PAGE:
For Autistic and Neurodivergent Adults 18+

Back to Work Coaching

As an Autistic psychotherapist and certified executive coach, I benefit from ongoing support through supervision, a reflective practice allowing professionals to discuss their work with a supervisor to ensure quality and ethical standards. While my profession provides this necessary support, many Autistic employees lack this in their workplaces. This highlights the need for consistent and skilled coaching from Autistic practitioners for Autistic employees.

In 2020, the Office for National Statistics reported a low employment rate of 21.7% for Autistic people. As a proud member of this community, I recognise the significant challenges in adjusting to work settings and personally understand the cycle of overwork and burnout.

How our economy works often increases the challenges of returning to work, as financial barriers can prevent access to necessary support, and without support, it becomes even harder to work and earn money. This prompted the idea of Back to Work Coaching, specifically designed for Autistic and Neurodivergent folks and here is why…


The problem:
Several studies have highlighted the challenges Autistic people face in employment. These include a disparity between their skills and job roles, biases from non-autistic employees, disadvantages in traditional interview processes, and a preference for meaningful employment. These employment barriers can lead to psychological difficulties such as anxiety, low self-esteem, depression, burnout, social isolation, and overall reduced well-being. This means that neither traditional coaching nor mental health support alone fully meets the needs of Autistic people in employment contexts. A combined approach, integrating coaching with therapeutic considerations would be ideal.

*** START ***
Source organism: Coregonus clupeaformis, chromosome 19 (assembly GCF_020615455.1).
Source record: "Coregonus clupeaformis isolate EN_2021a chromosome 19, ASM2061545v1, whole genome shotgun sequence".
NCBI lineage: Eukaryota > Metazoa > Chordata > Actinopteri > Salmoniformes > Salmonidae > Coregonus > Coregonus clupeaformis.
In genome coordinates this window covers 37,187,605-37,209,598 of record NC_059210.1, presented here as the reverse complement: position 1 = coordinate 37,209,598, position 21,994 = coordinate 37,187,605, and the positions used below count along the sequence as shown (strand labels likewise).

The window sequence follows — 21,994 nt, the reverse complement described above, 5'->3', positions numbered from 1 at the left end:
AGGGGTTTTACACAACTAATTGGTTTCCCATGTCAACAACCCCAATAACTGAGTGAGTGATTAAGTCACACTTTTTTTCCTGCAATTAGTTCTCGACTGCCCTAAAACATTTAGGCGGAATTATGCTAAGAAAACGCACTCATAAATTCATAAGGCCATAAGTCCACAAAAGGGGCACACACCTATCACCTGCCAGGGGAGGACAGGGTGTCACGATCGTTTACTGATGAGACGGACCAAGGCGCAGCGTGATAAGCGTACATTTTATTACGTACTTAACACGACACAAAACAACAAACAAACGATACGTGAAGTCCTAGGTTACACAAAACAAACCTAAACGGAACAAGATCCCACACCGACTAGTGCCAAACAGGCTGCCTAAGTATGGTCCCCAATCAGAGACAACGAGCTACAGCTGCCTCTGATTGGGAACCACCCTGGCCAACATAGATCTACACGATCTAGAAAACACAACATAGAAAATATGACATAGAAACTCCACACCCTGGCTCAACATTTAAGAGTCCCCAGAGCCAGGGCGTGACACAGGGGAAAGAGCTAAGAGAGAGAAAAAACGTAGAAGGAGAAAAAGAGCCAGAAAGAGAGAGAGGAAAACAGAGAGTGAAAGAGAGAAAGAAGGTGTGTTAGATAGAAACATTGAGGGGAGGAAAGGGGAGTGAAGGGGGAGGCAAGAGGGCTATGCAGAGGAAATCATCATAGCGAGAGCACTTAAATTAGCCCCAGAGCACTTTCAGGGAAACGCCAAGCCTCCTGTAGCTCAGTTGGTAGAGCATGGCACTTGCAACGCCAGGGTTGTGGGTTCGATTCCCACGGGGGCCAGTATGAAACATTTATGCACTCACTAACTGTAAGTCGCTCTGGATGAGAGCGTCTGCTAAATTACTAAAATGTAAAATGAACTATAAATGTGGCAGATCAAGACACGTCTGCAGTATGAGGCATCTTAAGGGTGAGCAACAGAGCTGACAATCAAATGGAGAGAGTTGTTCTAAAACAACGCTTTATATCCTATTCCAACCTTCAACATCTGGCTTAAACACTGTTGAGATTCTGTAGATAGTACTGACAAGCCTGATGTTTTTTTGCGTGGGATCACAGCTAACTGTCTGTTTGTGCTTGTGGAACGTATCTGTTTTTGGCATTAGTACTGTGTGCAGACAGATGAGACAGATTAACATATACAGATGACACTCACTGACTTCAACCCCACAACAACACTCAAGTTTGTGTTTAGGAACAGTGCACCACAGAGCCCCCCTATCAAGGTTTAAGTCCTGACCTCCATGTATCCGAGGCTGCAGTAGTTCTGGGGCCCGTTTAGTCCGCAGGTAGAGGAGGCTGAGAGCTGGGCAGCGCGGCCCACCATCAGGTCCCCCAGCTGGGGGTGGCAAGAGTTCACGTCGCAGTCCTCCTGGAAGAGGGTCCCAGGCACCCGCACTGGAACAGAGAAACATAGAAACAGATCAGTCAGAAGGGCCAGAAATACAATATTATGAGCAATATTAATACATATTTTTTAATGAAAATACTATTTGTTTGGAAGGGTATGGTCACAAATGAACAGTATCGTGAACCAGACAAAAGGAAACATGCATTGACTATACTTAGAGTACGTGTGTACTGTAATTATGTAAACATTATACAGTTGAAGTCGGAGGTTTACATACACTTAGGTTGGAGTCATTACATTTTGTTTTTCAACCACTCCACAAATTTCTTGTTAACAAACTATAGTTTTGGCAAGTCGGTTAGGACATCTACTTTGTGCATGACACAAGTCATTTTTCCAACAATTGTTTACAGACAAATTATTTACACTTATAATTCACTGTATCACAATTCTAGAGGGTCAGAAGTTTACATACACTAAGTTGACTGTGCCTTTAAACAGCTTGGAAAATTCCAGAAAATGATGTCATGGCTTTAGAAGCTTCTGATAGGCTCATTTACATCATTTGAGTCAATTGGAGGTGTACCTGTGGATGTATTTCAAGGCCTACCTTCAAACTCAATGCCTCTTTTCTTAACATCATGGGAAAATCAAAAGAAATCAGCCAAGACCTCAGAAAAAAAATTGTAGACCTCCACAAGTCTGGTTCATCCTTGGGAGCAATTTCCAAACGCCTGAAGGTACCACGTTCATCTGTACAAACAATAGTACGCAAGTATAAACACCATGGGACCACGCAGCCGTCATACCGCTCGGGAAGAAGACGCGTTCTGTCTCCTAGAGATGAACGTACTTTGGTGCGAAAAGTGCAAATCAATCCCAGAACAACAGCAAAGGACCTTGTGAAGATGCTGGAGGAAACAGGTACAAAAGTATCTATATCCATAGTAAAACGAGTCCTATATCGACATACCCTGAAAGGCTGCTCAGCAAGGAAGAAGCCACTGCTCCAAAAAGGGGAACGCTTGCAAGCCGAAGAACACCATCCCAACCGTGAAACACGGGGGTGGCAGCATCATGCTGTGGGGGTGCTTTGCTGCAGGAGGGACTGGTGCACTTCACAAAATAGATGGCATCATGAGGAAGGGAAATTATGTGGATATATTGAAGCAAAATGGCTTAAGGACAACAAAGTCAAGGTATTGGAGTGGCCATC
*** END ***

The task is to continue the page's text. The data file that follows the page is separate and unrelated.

The options:
Combining coaching and psychotherapy by practitioners with the same neurotype as the client is beneficial, considering the distinct communication styles between neurodivergent and neurotypical people. This approach addresses the “double empathy problem” identified by Autistic researcher Damian Milton in 2012, which highlights the mutual empathy challenges across different neurotypes. Understanding and empathy are enhanced when both practitioner and client share similar neurological experiences, facilitating more effective support and engagement.


The funding:
Self-funding is the simplest option for accessing Back to Work Coaching, and if you’re self-employed, you can deduct this expense. There is also Access to Work, which is a UK government initiative aimed at assisting disabled people to enter or return to employment. It provides financial support for work-related coaching. Check eligibility on the Department for Work and Pensions site. Application is straightforward but can take up to 12 weeks. If you’re facing challenges at work and are currently employed, I’m prepared to discuss with your organisation how my service could benefit them.